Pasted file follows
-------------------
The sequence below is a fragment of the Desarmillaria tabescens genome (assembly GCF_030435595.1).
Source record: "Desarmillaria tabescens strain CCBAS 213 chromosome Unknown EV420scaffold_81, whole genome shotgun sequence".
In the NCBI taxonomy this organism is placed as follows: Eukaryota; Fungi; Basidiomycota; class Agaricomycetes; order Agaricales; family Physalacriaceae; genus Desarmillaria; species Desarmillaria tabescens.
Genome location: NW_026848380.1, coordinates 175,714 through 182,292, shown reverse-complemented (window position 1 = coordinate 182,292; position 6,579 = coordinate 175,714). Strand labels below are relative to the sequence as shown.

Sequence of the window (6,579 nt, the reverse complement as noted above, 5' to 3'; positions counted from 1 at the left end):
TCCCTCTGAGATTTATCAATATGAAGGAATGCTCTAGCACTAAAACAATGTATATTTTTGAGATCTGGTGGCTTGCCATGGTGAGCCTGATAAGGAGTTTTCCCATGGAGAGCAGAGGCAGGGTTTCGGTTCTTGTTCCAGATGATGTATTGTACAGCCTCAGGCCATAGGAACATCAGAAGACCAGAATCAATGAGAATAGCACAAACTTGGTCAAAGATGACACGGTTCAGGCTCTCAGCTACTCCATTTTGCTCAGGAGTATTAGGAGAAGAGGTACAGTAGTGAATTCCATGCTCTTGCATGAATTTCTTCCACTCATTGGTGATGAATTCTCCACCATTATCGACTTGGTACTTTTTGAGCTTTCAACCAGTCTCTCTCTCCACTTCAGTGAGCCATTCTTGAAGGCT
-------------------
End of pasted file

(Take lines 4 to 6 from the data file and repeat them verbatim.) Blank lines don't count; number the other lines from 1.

Genome location: NW_026848380.1, coordinates 175,714 through 182,292, shown reverse-complemented (window position 1 = coordinate 182,292; position 6,579 = coordinate 175,714). Strand labels below are relative to the sequence as shown.

Sequence of the window (6,579 nt, the reverse complement as noted above, 5' to 3'; positions counted from 1 at the left end):
TCCCTCTGAGATTTATCAATATGAAGGAATGCTCTAGCACTAAAACAATGTATATTTTTGAGATCTGGTGGCTTGCCATGGTGAGCCTGATAAGGAGTTTTCCCATGGAGAGCAGAGGCAGGGTTTCGGTTCTTGTTCCAGATGATGTATTGTACAGCCTCAGGCCATAGGAACATCAGAAGACCAGAATCAATGAGAATAGCACAAACTTGGTCAAAGATGACACGGTTCAGGCTCTCAGCTACTCCATTTTGCTCAGGAGTATTAGGAGAAGAGGTACAGTAGTGAATTCCATGCTCTTGCATGAATTTCTTCCACTCATTGGTGATGAATTCTCCACCATTATCGACTTGGTACTTTTTGAGCTTTCAACCAGTCTCTCTCTCCACTTCAGTGAGCCATTCTTGAAGGCT